Ending violent extremism in Ghana is a shared responsibility – Director

Social Conflict Dialogue
Social Conflict Dialogue

Father Clement Kwasi Adjei, Director of Governance, Justice and Peace Directorate of the National Catholic Secretariat, has urged Ghanaians to take action to avert violent extremism.

He said currently, Ghana was faced with some conflict challenges, which if not addressed, could escalate into a full-blown security crisis.

He said the issue at hand, which should be of concern for all, was the emerging and trending of conflict situations in various parts of Ghana today, and that was critical as it had the potential of affecting the prevailing peace and stability of the country.

“It is no secret that Ghana has been relatively peaceful as compared to many of our neighbouring West African countries. However, recent events have shown that we cannot be complacent,” he said.

Father Adjei raised these concerns at a day’s Regional Dialogue Session on trending conflict issues in the Upper West Region, which was on the theme: “Trending Conflicts in Ghana, Fertile Grounds for Violent extremism: A call for action.”

It was organised for 75 participants made up of policy makers and implementers, academia, religious leaders, traditional leaders, youth leaders, political parties, women groups, Civil Society Organisations, the Justice and Peace Commission, heads of government institutions and individuals.

They treated topics on understanding of the trending conflict issues and how they could serve as fertile grounds for violent extremism infiltration, an understanding on what the current gaps in addressing these trending conflict issues are, and an understanding of what needs to be done.

The forum formed part of the Sahel Peace Initiative, with the National Catholic Secretariat of Ghana Catholic Bishops Conference as implementers with funding support from the Catholic Relief Services (CRS).

In that regard, Father Adjei said the Church was following keenly the efforts of the government in fighting terrorism and violent extremism in the sub region and gave the assurance that the Catholic Church was ever ready to partner the government.

The overall goal of the project is for the Catholic Church in Ghana to take leadership in promoting peace and building a cohesive society to ensure that individuals living in Ghana experience greater levels of peace, social cohesion and resiliency.

He noted that the rise of violent extremism in the Sahel was a growing threat, which Ghana was not immune to that threat.

“We have seen examples of how they lured vulnerable people, especially the youth into their ranks by providing them with a sense of belonging, purpose and identity. We must not allow this to happen in our beloved country,” he advised.

Father Adjei said the five regions in Northern Ghana were at great risk of violent extremism as they border with Burkina Faso, a country highly affected by armed groups.

Some of the communities in Burkina Faso, Mali, and Niger were under direct attack by violent factions, who sought to aggravate and exploit community grievances and tension for their own gain.

He said the Bawku District bordering Burkina Faso and Togo and the Sisaala East Municipality, which is also bordering Nazinga Forest in Burkina Faso, had been experiencing increasing spillover of violent extremism related activities.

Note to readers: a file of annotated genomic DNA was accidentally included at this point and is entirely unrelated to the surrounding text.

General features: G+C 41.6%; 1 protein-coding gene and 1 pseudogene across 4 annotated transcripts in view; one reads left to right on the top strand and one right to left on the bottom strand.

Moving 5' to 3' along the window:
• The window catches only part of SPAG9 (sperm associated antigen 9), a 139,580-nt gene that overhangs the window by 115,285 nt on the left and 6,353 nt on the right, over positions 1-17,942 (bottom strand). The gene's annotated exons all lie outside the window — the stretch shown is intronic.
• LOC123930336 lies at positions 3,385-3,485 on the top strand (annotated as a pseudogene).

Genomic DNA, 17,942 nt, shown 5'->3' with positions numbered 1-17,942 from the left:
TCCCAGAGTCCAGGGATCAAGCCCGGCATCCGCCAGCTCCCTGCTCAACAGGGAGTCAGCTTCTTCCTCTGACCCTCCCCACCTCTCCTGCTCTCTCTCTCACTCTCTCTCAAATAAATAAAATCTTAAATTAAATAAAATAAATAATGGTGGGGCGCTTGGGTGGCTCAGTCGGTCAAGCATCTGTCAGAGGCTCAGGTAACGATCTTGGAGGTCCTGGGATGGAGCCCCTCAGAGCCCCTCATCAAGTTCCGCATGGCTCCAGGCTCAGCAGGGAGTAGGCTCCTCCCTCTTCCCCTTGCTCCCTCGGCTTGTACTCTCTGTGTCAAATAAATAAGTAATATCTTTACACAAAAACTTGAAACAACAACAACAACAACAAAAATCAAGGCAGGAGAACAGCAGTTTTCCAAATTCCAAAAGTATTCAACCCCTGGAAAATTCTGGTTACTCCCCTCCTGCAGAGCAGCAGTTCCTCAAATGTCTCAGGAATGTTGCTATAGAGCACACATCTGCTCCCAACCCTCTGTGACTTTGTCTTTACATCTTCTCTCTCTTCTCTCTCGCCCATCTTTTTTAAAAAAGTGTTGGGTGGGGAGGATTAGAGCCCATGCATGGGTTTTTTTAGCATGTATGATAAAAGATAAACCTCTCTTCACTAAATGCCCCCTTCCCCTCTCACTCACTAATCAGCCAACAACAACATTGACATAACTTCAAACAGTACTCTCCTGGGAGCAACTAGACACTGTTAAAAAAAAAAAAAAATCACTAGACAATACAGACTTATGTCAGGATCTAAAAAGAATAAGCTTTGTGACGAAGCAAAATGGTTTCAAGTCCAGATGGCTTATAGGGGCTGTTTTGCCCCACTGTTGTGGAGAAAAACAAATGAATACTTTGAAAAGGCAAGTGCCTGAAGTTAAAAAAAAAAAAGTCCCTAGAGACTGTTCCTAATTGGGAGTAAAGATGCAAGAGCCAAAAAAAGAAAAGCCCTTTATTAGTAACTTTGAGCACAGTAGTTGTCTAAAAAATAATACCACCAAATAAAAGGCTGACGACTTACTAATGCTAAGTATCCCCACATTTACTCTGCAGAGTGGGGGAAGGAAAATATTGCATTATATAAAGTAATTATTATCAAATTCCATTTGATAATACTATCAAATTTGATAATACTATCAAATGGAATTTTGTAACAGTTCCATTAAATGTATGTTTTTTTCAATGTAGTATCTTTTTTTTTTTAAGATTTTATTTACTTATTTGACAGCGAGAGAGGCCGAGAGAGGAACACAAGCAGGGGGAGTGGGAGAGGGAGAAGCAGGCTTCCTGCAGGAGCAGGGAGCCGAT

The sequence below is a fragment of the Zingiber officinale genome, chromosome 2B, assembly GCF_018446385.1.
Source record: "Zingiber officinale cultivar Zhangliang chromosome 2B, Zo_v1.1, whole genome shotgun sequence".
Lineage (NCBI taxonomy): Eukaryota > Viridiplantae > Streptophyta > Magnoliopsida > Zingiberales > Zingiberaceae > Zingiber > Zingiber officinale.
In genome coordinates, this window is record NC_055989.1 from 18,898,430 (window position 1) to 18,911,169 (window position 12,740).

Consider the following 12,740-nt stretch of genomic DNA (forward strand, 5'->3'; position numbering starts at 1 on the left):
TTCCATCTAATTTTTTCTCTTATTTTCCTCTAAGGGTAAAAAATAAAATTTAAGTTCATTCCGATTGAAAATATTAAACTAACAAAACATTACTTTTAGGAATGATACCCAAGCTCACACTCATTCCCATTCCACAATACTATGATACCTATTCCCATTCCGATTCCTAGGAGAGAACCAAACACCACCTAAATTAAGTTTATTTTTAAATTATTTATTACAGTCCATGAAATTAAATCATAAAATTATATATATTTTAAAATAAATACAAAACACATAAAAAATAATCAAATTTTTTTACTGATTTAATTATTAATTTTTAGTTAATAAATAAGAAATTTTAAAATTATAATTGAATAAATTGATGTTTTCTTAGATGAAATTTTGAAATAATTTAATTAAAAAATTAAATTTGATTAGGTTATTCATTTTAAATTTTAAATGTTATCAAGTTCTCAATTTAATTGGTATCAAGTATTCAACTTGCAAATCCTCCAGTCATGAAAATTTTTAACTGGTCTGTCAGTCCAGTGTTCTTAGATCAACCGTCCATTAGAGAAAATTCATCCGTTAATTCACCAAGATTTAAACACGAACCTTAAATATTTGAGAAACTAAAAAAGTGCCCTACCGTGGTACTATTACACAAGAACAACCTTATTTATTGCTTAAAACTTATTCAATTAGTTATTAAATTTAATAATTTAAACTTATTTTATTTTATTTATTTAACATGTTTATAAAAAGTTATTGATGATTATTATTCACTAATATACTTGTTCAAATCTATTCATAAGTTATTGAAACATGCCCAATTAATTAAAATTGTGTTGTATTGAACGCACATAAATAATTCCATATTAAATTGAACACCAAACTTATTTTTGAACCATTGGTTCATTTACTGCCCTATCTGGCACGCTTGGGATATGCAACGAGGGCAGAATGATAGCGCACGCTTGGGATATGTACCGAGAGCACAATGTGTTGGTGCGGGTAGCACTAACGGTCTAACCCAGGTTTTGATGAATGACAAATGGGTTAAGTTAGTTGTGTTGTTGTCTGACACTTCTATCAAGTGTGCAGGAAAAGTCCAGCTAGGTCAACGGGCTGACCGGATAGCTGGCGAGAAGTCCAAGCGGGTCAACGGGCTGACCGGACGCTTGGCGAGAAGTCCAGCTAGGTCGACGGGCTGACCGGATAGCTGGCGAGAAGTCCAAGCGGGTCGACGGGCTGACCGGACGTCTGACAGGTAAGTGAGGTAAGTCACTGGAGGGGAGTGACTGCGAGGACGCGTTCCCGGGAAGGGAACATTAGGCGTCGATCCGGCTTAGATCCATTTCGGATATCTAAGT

“These threats, coupled with weaker communal resilience tied to chieftaincy conflicts and illicit trafficking are key concerns and possible pull factors for Jihadists.

“We need to take immediate and decisive action to prevent the spread of violent extremism into Ghana and this requires a comprehensive and coordinated approach that addresses the root causes of conflicts and builds the resilience of communities to resist the lure of extremism groups”, he said.

Father Adjei suggested the promotion of inclusive and accountable governance, committed leaders who would fight corruption and promote transparency and accountability, prioritised the needs of the citizens and ensured that their voices were heard to help prevent violent extremism in Ghana.

He also advocated addressing the economic disparities, and creation of opportunities for all, investment in education, and job creation and entrepreneurship for the people regardless of their background or circumstances, the absence of which often fuel conflicts.

He called for the strengthening of social cohesion, promoting tolerance and respect for diversity, building bridges between different communities and promoting dialogue and understanding.

“We need to reject hate speech, and incitement to violence and instead, promote messages of peace, unity and cooperation,” he admonished.

Father Adjei urged traditional and religious leaders, civil society, women and community leaders, and youth groups to get involved in the promotion of a peaceful co-existence in Ghana.

Reverend Father John Kuupiel of the Wa Dioceses of the Catholic Church noted that war, conflicts and violence had never been a solution to any problem.

He noted that countries and communities that anticipated conflicts and solved them amicably grew faster in development.

“Therefore, conflicts should never be denied or swept under the carpet because countries or communities or families that sweep conflicts under the carpet or deny them are likely to die”, he said.

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